Their names and shapes are:

Łətiʔən (Poison Hummingbird) the Skin-Stripper, who appears as:
• a thick-beaked hummingbird the size of a large dog, its face smeared with gore, or
• a small child crying and covered with what appears to be blood but is in fact a corrosive resin.
[HD 6, AC 4(15), Bite d6 plus save or d6 poison, 1-3 acid damage on touch.]

Kəykəẃəqəs (Corpses Crow) the Eye-Plucker, who appears as:
• two wicked-looking crows nearly man-sized moving in oddly mirrored motions, or
• a pair of twin youths, one boy and one girl, who finish each other's sentences and are both compulsive liars.
[HD 8, AC 5(14), Bite d6, two bodies acting independently with a single Hit Point pool.]

Huqʷhuqʷ (Crane Cackle) the Skull-Cracker, who appears as:
• a monstrous crane, fully 12ft tall on its stilt legs, that thrusts its beak at foes from above seeking to split open skulls, or
• an uncannily tall, long-fingered man of meticulous aspect & grim humor who may be plied with brains, which he finds delectable.
[HD 8, AC 5(14), Bite d6+4 reach 10ft.]

Qəčanuł (Crooked Beak) the Flesh-Tearer, who appears as:
• an ogre-sized bird of glittering iridescence with fancifully twisted beak, rigid forms writhing under its flesh as if it had all the wrong bones & each jockeying for a position of prominence, its uncanny bite twisting and snapping in all directions at once, or
• a hunchbacked crone with snaggletoothed smile, feigning weakness despite terrible strength.
[HD 10, AC 3(16), Bite d6+2, attacks all targets in range each turn.]

Source.

Cannibal Birds are most commonly seen at sites of great carnage feasting on corpses, though they may also appear anywhere in the deep wilds pursuing enigmatic ends. Though not always hostile, they are extremely capricious, and unless other interests prevail reactions should be checked anew each turn of interaction. Encounters almost inevitably end with their hunger awakened, but clever mortals occasionally escape unharmed if they figure out what game the bird is at fast enough to play along.

If a Cannibal Bird is fated to appear and quick motivation is needed, a d20 may be thrown to determine what exactly the creature thinks it's up to:
  1. Hunting humans to eat. It will likely attack.
  2. Feasting on corpses. If the party was looking for someone, here they are.
  3. Harassing a cannibal. The bird is tormenting a Cannibal Dancer or Untamed Wind for its own amusement.
  4. Reminiscing. "I remember you, or perhaps an ancestor, hm... Tell me the story of when I last met you, man-thing."
  5. Bored. Simply bored, the creature will banter until it gets hungry.
  6. Acting out an ancient drama. The Wind that Bites from the Dark once instrumented a great calamity here, or slew a great hero. The bird wishes to reenact this, and you arrived just in time to facilitate. Roll reaction to determine how dangerous a role it has in mind.
  7. Making war. There are two cannibal birds here either fighting each other or engaging in a contest (roll again to determine its character).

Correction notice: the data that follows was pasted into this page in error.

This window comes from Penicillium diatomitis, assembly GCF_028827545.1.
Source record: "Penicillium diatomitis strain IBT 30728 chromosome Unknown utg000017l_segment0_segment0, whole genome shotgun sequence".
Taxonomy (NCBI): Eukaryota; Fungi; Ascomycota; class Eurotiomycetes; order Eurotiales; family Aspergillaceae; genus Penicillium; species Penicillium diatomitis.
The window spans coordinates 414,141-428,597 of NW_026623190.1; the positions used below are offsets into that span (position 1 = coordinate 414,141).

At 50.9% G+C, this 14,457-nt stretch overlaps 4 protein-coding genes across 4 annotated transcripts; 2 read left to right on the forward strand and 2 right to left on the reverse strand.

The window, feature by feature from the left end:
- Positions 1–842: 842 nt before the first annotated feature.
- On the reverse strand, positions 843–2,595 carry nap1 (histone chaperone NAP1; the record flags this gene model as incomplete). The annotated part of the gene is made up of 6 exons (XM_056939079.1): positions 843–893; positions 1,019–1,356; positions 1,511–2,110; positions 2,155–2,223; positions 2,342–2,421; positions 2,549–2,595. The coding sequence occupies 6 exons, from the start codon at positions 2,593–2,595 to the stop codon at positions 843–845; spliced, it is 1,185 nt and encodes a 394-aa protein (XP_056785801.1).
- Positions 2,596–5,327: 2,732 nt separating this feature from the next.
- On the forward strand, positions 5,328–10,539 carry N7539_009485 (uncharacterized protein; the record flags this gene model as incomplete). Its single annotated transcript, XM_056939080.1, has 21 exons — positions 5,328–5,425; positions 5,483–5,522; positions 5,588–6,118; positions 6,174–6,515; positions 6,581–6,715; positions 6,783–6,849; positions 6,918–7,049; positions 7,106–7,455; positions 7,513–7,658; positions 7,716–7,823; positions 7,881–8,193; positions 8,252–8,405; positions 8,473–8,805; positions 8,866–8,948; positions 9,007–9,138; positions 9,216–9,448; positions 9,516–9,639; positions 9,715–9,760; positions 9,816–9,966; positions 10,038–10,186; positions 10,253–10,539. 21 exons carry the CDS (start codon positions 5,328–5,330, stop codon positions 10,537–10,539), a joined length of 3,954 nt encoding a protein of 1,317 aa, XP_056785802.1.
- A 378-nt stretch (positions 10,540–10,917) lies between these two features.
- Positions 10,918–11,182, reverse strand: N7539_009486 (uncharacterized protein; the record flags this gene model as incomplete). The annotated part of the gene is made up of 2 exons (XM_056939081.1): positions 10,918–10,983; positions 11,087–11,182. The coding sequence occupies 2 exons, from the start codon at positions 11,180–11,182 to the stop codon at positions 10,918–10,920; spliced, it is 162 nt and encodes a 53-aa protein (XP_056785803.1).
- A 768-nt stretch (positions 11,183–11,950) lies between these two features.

8. Witnessing savagery. The bird has heard of a great cruelty or tragedy, natural or man-made, occurring or about to occur, which it wishes to observe. If none manifests it will create one, figuring that it itself must be the cause, though it did not know this beforehand.
  9. Destroying man-made objects. The bird is tearing down buildings, defacing sculptures, altering trail signs, or otherwise warping humanity's mark on the environment.
  10. Dressing itself in grave goods. The beast is pulling clothing from a corpse or pile of refuse, which it will proceed to wear incorrectly. It solicits opinions on its aspect from any onlookers. Anything other than excessive flattery angers it.
  11. Hiding and observing. You are being watched really obviously, but without interference. It is far too big to hide behind that bush, or far too humanoid to perch on that branch. It leaves after a few turns, but only if unacknowledged.
  12. Pretending to be a human. The bird wants to play at being a headman; you will be the slaves. It wants you to construct a makeshift village out of found materials (or occupy an abandoned one) and go through the drudgery of daily life. In a day or two it will get bored and just wander off.
  13. Telling a lie. There is a very specific thing it needs to tell to you and only you. This thing is absolutely untrue; assuming otherwise leads to catastrophe.
  14. Building something. The bird is constructing a sculpture or effigy (d6: 1. giant spiky nest, 2. wicker man, 3. intricate maze, 4. wooden cages dangling from branches, 5. mosaic of many colors, 6. elaborate gauntlet of traps and snares) from detritus & human remains. It may ask a critique, or force intruders to assist in finding the perfect finishing piece.
  15. Doesn't remember. "I have forgotten my purpose here. You tell me." It attacks if the answer is completely against its nature but otherwise follows the instruction exactly.
  16. Asking questions. The bird has questions about the nature of humanity. It has no context whatsoever with which to understand the answer and will become frustrated and angry when it doesn't.
  17. Learning to be a human. "Teach me to be like you." It copies the player's actions exactly, becoming angry if the player performs an action it cannot.
  18. Collecting shinies. "You have many shiny objects. Give me all of them." All of these are immediately put to use as self-adornment, or littered on the ground (equal chance).